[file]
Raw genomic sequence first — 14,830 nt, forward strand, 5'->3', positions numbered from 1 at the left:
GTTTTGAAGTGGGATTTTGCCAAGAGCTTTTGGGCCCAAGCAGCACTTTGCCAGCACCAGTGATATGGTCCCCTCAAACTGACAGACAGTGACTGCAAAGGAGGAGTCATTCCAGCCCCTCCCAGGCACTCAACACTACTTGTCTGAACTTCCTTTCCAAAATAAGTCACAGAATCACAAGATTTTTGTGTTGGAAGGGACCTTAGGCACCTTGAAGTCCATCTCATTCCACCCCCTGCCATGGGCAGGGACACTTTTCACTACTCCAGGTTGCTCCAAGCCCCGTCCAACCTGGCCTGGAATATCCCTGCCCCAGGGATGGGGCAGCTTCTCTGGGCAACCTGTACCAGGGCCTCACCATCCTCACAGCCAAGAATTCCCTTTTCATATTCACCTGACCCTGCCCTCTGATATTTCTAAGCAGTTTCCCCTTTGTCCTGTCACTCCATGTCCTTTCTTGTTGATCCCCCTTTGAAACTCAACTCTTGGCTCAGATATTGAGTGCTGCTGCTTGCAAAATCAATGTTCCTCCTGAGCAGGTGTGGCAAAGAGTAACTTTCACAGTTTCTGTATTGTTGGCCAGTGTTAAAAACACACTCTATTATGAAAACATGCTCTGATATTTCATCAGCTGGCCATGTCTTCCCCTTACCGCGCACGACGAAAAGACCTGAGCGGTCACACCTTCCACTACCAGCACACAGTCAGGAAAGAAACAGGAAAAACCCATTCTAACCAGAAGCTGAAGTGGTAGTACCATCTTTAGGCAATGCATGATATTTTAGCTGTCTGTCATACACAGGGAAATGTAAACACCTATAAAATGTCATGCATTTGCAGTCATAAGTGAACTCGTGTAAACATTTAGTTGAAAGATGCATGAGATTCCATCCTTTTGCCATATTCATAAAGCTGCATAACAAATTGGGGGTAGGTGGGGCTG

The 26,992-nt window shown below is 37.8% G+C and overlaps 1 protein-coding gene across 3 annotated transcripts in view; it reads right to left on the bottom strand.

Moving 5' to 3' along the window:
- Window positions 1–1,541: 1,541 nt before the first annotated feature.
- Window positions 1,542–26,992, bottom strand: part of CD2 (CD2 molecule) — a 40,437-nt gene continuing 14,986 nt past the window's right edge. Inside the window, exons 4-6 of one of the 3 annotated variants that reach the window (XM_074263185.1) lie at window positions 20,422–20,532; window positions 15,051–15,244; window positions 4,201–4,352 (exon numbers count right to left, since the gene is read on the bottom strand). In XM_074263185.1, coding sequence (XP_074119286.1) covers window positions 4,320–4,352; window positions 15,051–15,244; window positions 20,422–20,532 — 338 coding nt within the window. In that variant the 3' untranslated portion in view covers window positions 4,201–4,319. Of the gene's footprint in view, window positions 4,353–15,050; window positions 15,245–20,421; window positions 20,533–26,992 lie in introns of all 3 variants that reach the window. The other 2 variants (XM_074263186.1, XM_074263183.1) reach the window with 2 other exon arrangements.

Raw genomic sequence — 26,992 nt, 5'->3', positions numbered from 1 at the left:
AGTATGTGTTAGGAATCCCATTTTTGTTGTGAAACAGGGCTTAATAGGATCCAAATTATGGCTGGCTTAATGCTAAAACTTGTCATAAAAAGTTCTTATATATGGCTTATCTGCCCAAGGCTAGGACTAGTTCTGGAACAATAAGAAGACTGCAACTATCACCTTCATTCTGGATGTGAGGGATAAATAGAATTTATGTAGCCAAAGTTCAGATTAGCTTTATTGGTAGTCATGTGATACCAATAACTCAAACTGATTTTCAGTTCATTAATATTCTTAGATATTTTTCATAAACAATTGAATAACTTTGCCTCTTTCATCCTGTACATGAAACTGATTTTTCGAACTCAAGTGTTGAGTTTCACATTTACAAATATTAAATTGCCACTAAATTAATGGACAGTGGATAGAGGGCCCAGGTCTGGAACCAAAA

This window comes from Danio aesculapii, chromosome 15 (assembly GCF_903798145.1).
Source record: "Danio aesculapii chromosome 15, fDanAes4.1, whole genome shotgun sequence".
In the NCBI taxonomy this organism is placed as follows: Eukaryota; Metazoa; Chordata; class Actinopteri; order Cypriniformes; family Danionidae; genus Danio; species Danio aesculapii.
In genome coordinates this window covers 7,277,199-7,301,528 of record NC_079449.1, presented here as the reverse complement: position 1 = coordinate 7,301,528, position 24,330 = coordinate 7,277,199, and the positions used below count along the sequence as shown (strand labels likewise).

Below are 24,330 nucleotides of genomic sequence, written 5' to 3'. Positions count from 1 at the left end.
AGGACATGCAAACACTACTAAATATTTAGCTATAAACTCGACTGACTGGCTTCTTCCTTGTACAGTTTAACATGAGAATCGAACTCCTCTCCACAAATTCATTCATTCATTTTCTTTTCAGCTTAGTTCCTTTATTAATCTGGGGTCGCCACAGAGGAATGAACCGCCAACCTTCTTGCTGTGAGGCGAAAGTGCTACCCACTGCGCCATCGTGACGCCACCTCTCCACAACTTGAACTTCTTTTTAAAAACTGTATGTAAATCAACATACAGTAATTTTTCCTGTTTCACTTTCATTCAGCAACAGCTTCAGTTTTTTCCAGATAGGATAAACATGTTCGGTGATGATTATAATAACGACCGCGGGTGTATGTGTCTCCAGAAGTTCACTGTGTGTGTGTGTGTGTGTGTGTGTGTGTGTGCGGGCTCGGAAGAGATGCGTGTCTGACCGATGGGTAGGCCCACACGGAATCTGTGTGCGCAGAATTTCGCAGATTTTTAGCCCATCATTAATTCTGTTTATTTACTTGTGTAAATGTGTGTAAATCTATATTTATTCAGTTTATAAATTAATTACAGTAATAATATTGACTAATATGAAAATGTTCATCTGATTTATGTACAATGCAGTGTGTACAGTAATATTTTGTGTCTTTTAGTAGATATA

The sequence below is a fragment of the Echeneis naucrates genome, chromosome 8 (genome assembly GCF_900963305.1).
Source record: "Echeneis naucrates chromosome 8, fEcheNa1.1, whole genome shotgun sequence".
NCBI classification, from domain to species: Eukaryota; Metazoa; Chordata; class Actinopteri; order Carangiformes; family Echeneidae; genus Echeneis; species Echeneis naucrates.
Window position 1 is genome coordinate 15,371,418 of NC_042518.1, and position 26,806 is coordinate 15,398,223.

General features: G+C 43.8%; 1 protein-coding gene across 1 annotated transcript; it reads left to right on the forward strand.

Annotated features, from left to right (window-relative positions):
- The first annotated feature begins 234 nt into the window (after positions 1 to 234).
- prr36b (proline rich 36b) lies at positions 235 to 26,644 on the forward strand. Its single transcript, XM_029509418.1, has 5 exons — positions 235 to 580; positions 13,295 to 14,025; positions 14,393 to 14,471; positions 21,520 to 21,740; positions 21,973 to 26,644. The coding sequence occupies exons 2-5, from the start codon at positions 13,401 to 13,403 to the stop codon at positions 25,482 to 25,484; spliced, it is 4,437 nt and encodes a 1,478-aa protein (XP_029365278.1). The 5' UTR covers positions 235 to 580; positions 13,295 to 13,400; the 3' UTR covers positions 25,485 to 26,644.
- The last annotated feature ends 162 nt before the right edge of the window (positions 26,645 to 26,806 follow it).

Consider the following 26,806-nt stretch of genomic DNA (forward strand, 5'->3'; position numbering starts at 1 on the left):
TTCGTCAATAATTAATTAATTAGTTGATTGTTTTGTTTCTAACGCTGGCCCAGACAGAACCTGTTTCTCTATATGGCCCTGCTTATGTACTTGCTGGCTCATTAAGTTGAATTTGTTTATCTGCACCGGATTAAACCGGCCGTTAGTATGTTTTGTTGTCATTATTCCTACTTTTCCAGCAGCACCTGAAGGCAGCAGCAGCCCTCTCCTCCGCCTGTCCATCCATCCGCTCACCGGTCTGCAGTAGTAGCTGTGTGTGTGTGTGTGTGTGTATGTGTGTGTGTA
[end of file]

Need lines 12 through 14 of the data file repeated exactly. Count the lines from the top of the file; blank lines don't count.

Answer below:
In genome coordinates this window covers 7,277,199-7,301,528 of record NC_079449.1, presented here as the reverse complement: position 1 = coordinate 7,301,528, position 24,330 = coordinate 7,277,199, and the positions used below count along the sequence as shown (strand labels likewise).

Below are 24,330 nucleotides of genomic sequence, written 5' to 3'. Positions count from 1 at the left end.
AGGACATGCAAACACTACTAAATATTTAGCTATAAACTCGACTGACTGGCTTCTTCCTTGTACAGTTTAACATGAGAATCGAACTCCTCTCCACAAATTCATTCATTCATTTTCTTTTCAGCTTAGTTCCTTTATTAATCTGGGGTCGCCACAGAGGAATGAACCGCCAACCTTCTTGCTGTGAGGCGAAAGTGCTACCCACTGCGCCATCGTGACGCCACCTCTCCACAACTTGAACTTCTTTTTAAAAACTGTATGTAAATCAACATACAGTAATTTTTCCTGTTTCACTTTCATTCAGCAACAGCTTCAGTTTTTTCCAGATAGGATAAACATGTTCGGTGATGATTATAATAACGACCGCGGGTGTATGTGTCTCCAGAAGTTCACTGTGTGTGTGTGTGTGTGTGTGTGTGTGTGTGCGGGCTCGGAAGAGATGCGTGTCTGACCGATGGGTAGGCCCACACGGAATCTGTGTGCGCAGAATTTCGCAGATTTTTAGCCCATCATTAATTCTGTTTATTTACTTGTGTAAATGTGTGTAAATCTATATTTATTCAGTTTATAAATTAATTACAGTAATAATATTGACTAATATGAAAATGTTCATCTGATTTATGTACAATGCAGTGTGTACAGTAATATTTTGTGTCTTTTAGTAGATATA